HPV vaccination does not affect the risk of hospitalisation for infectious diseases in Denmark

Disease and treatment 12. okt 2021 2 min Senior Researcher, Professor Anders Peter Hviid Written by Kristian Sjøgren

Some researchers have been concerned that human papillomavirus (HPV) vaccination may increase the susceptibility of girls and women to non-targeted infectious diseases – but research in Denmark refutes this.

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Tens of thousands of girls and women in Denmark are HPV vaccinated each year to avoid becoming infected later in life with HPV, which can lead to cancer in the worst case.

However, some researchers have claimed that vaccination with types of vaccines such as HPV may increase susceptibility to non-targeted infections. Naturally, the worst-case scenario would be if vaccination against one virus increases the risk of being infected by another type.

However, a new study in Denmark refutes these concerns.

The researchers reviewed registry data for 853,879 girls and women born in Denmark, and the result was clear: HPV vaccination did not increase the risk of being hospitalised with another type of infection.

“Because both researchers and social media have raised concerns, achieving clear results from a large study is important. We have now done this, and our extensive data set provides no evidence that HPV vaccination increases the risk of developing other infectious diseases. In fact, the data show slightly fewer hospital admissions than expected after HPV vaccination,” explains the lead researcher behind the study, Anders Hviid, Professor and Senior Researcher, Department of Epidemiology Research, Statens Serum Institut, Copenhagen.

The research has been published in The Lancet Regional Health Europe.

Some vaccinations may affect the general immune response

Several research projects have raised concerns that some vaccinations may alter the risk of becoming infected with viruses or bacteria other than those they are designed to combat.

Some of these projects have indicated that vaccination with non-live vaccines leads to increased mortality from other non-targeted infectious diseases. However, most of the available evidence is from observational studies in western Africa, primarily among young girls.

Conversely, other studies, including registry research in Denmark, have shown that vaccination with some live vaccines such as the smallpox vaccine actually provide protection that extends beyond the viruses the vaccine is designed to help the immune system recognize.

“The idea was not plucked from thin air, but we do not know anything about how long the effect lasts or whether it is clinically relevant at all. But since concerns have been raised, we should examine whether there is an association. This is especially true because today we produce more and more non-live vaccines, including for HPV and COVID-19. So naturally it is worrying if modern vaccines turn out to weaken the immune system. We therefore sought any signs that this might be true,” says Anders Hviid.

Examined data on more than 850,000 girls and women in Denmark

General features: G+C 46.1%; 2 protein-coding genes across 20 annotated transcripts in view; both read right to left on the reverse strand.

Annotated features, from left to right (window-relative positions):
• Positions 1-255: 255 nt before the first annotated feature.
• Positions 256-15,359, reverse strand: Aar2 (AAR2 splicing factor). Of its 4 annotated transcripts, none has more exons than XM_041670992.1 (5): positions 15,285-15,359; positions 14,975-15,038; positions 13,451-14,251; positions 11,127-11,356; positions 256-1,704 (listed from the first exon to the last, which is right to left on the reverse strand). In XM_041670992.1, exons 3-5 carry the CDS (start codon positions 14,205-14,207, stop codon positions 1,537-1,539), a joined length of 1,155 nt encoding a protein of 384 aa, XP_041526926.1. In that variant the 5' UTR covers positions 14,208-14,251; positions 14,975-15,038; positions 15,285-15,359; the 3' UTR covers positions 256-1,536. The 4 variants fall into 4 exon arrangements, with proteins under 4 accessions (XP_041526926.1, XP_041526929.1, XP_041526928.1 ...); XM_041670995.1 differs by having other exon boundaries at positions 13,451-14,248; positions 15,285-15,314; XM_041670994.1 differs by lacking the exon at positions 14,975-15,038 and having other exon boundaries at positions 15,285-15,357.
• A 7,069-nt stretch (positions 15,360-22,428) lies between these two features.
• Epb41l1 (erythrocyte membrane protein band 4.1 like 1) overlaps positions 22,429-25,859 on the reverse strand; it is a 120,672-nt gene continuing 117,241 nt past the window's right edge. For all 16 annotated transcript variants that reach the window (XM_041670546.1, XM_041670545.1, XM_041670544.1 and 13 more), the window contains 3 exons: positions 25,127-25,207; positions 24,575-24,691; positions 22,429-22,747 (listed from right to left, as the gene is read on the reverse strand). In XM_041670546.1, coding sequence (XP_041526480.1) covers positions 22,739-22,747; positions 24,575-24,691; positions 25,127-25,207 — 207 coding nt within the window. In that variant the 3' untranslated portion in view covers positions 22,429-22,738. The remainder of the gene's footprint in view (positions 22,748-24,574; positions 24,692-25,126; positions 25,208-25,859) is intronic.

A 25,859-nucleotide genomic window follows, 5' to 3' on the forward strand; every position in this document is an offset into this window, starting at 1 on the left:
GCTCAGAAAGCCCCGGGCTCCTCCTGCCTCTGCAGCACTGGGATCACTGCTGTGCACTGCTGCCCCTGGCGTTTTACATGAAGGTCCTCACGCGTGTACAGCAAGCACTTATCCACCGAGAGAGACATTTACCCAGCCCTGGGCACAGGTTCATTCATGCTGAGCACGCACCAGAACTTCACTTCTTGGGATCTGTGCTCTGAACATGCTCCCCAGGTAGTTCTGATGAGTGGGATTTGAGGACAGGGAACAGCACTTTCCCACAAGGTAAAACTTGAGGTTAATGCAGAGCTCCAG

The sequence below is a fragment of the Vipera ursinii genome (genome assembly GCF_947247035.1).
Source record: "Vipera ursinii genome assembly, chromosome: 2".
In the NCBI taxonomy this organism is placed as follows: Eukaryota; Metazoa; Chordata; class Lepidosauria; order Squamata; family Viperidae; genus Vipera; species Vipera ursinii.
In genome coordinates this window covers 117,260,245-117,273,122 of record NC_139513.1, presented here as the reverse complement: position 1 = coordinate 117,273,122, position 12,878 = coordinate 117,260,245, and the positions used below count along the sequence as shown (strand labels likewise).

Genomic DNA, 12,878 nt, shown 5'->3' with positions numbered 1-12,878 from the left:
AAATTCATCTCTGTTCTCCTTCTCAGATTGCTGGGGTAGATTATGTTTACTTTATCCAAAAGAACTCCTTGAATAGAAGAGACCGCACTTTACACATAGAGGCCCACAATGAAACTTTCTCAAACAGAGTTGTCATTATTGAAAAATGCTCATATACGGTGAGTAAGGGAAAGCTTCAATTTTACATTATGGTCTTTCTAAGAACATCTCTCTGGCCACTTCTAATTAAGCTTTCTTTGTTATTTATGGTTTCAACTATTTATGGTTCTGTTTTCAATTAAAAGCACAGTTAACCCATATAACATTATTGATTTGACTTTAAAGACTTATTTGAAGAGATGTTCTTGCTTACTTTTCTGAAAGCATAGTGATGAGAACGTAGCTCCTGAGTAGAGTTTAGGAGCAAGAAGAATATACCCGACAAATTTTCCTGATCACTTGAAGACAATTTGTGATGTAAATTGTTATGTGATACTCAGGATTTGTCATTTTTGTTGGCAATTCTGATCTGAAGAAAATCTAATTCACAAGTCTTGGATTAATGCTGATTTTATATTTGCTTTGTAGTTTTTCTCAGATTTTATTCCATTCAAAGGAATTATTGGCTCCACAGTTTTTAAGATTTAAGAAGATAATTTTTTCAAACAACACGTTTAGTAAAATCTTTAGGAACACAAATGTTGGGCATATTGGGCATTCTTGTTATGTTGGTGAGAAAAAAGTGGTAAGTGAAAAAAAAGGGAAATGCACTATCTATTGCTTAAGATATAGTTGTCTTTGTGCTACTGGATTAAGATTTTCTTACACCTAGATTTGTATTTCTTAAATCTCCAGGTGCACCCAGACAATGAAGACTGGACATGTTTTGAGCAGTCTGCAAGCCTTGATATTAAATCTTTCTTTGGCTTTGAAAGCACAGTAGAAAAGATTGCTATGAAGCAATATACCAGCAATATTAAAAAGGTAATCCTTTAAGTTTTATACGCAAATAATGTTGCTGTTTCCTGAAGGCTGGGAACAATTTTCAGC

Anders Hviid and a colleague combed Denmark’s comprehensive health registries, which enable researchers to search for health information on all residents.

They included 853,879 girls and women born in Denmark and 10–29 years old during 2007–2016. They then used the Danish National Patient Registry to identify those who had been hospitalised with an infectious disease.

The researchers compared the risk of this hospitalisation among the vaccinated women and girls versus the unvaccinated women and girls in the 3 months after vaccination.

The researchers identified 65,293 hospitalisations for infectious diseases among 50,599 women and girls, including 46,955 cases among 37,003 vaccinated women and girls.

HPV vaccination may have protective effects

The researchers found that the risk of hospitalisation from infectious diseases did not differ among vaccinated versus unvaccinated girls and women.

In fact, the risk ratio was 0.92, indicating that more unvaccinated than vaccinated girls and women were hospitalised with an infectious disease.

However, the difference was small, and after 3 months, the unvaccinated and vaccinated groups did not differ.

“Fortunately, most vaccine safety studies are negative – meaning no association. These negative studies may still attract a lot of attention, simply because vaccination is so important for public health and people want to clarify these questions. In our study, we can conclude that HPV vaccination does not seem to alter the risk of being hospitalised with an infectious disease caused by another virus or bacterium in Denmark, which is reassuring. However, this does not mean that we can currently exclude any association for other non-live vaccines,” concludes Anders Hviid.

Quadrivalent human papillomavirus vaccination and non-targeted infectious disease hospitalisation: population-based self-controlled case series analysis” has been published in The Lancet Regional Health Europe. The Novo Nordisk Foundation awarded lead author Anders Hviid a Hallas-Møller Scholarship in 2014 and a Data Science Investigator grant in 2020.

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